Offline Rickf1985

  • *
  • Posts: 5540
  • Member since: 2013
  • I own: a Motor Home
  • Year: 1989
  • Make: Winnebago
  • Model: Chieftain
  • Chassis: Chevy
  • Engine: 454
Re: 1990 Holiday Rambler trip
« Reply #6 on: July 24, 2017, 08:20 AM »
I never have problems starting mine hot, is your float too high maybe? I don't touch the gas but it starts in half a crank.

Offline tmsnyder

  • *
  • Posts: 595
  • Member since: 2016
  • I own: a Motor Home
  • Year: 1976
  • Make: GMC Motorhome
  • Model: Eleganza II
  • Chassis: GMC
  • Engine: 455
Re: 1990 Holiday Rambler trip
« Reply #7 on: July 26, 2017, 11:12 AM »
I'd love to know the reason for the hard start when hot.  What would be the reason for the float setting effecting it when hot but not when cold?

Offline Rickf1985

  • *
  • Posts: 5540
  • Member since: 2013
  • I own: a Motor Home
  • Year: 1989
  • Make: Winnebago
  • Model: Chieftain
  • Chassis: Chevy
  • Engine: 454
Re: 1990 Holiday Rambler trip
« Reply #8 on: July 26, 2017, 06:02 PM »
Gas boiling over into the the manifold and flooding it. The gas will boil in any carburetor when the engine is shut off hot and the carb sits there and heat soaks. If the float level is too high then instead of the gas turning to vapor and going to the carbon canister it will boil out the overflow tube. That could be another issue, are your canisters still hooked up and operating? Vacuum lines on them correctly.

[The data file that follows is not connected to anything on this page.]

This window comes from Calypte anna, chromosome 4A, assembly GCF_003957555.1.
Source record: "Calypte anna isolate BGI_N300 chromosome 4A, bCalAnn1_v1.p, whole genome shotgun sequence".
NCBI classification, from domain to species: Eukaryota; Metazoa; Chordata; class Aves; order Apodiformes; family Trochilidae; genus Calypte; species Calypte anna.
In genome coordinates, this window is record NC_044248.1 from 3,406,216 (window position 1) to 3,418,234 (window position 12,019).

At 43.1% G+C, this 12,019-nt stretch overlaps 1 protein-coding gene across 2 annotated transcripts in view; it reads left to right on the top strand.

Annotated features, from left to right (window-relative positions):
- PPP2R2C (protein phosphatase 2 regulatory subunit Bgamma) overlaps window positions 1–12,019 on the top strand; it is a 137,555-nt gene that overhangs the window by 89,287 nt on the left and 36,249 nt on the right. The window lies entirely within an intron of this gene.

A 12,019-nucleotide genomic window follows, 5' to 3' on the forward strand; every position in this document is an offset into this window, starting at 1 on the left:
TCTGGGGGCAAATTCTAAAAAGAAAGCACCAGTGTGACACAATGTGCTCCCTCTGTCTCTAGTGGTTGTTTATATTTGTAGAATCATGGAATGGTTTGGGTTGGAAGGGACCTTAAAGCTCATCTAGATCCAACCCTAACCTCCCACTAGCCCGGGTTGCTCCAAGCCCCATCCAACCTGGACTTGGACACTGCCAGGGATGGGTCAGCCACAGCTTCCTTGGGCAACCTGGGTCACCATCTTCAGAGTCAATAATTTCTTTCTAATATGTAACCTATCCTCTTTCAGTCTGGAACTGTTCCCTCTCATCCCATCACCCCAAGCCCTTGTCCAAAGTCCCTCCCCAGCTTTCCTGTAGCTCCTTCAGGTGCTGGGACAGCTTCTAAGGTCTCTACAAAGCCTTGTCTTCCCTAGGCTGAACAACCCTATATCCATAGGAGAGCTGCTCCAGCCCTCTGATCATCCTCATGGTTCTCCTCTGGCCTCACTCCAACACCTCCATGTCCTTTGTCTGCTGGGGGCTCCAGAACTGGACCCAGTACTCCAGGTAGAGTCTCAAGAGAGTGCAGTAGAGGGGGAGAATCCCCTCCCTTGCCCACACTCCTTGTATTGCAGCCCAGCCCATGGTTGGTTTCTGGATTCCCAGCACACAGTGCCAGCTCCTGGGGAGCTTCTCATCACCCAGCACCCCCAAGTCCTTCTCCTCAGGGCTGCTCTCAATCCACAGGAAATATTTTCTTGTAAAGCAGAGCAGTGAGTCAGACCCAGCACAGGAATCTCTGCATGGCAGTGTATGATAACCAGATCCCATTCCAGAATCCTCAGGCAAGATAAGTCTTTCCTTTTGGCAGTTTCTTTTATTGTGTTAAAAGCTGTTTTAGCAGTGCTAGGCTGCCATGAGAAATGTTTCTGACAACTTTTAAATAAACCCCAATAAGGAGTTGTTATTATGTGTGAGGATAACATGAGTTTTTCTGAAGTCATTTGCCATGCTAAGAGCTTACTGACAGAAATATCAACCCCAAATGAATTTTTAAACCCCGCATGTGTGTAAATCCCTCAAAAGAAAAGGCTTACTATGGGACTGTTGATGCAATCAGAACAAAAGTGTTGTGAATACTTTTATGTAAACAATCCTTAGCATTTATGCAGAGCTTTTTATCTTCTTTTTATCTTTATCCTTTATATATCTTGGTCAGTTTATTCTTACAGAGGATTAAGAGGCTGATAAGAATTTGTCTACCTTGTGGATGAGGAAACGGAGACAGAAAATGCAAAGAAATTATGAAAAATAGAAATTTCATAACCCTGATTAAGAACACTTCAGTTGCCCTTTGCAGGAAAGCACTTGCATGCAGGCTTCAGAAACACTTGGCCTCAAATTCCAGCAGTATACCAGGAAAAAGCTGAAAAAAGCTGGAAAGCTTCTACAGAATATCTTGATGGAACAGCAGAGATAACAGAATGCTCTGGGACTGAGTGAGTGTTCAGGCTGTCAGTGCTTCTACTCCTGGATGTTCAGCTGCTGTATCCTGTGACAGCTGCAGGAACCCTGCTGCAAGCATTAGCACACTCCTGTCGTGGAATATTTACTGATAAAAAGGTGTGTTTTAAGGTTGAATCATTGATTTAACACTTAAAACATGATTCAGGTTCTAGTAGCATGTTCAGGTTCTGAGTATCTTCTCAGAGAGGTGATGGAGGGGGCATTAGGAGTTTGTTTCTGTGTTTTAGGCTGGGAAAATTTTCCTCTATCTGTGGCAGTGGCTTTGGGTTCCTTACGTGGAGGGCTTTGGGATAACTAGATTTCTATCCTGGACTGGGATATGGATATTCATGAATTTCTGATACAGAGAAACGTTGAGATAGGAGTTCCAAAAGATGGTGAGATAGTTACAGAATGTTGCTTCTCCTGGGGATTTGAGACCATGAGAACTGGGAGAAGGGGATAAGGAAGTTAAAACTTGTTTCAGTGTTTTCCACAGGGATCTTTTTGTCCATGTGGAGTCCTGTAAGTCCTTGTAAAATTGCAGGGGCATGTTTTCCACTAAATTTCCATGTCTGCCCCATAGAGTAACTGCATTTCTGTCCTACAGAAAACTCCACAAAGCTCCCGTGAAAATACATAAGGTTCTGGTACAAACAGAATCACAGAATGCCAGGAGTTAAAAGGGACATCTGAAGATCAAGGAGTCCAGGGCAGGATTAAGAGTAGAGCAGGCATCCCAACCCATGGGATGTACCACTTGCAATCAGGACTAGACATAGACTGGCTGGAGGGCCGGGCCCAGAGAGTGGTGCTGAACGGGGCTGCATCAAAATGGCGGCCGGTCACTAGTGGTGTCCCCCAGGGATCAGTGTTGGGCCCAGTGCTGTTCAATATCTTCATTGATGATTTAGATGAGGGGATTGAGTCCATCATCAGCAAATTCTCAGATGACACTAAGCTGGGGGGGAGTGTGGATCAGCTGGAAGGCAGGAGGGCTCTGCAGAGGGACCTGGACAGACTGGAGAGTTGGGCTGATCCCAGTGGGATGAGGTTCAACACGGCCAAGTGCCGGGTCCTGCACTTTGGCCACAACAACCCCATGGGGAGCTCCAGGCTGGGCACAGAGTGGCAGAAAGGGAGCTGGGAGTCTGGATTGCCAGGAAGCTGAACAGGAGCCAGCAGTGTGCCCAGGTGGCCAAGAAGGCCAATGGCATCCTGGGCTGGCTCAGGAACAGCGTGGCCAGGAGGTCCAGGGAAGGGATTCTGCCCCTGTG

Offline tmsnyder

  • *
  • Posts: 595
  • Member since: 2016
  • I own: a Motor Home
  • Year: 1976
  • Make: GMC Motorhome
  • Model: Eleganza II
  • Chassis: GMC
  • Engine: 455
Re: 1990 Holiday Rambler trip
« Reply #9 on: July 28, 2017, 12:54 PM »
My RV is back home.  Brother drove it back from Vegas with his wife and got in last night.  He put over 2500 miles on it, I put over 5000 miles on it getting it out to Vegas.


Complete fuel mpg record is here for every drop and mile during both our trips:


http://www.fuelly.com/car/chevrolet/p30/1990/tmsnyder/454843


7.3 mpg over the 10,000 miles so far the last couple years. 

Offline Rickf1985

  • *
  • Posts: 5540
  • Member since: 2013
  • I own: a Motor Home
  • Year: 1989
  • Make: Winnebago
  • Model: Chieftain
  • Chassis: Chevy
  • Engine: 454
Re: 1990 Holiday Rambler trip
« Reply #10 on: July 28, 2017, 01:04 PM »
Not bad considering mountain driving.

Offline Fescue Farmer

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  • Posts: 1
  • Member since: 2017
  • I own: a Motor Home
  • Year: 1988
  • Make: Holiday Rambler
  • Model: Imperial
  • Chassis: Chevy
  • Engine: 454
Re: 1990 Holiday Rambler trip
« Reply #11 on: August 08, 2017, 09:53 PM »
That sound like an awesome trip!  I am currently in the Sand Hills of Nebraska at a campground checking the ohm resistance of my plug wires......:)  I have a 1988 34 ft Holiday Rambler that I purchased several months ago.  My wife and I have 6 children (17 to 9 years old), with one being handicapped and on a ventilator and g-tube.  We are on a month long trip (hopefully) and my rig is running poorly......I am fixing to make a technical post for help with everything that I have done to the rig and what symptoms I am having.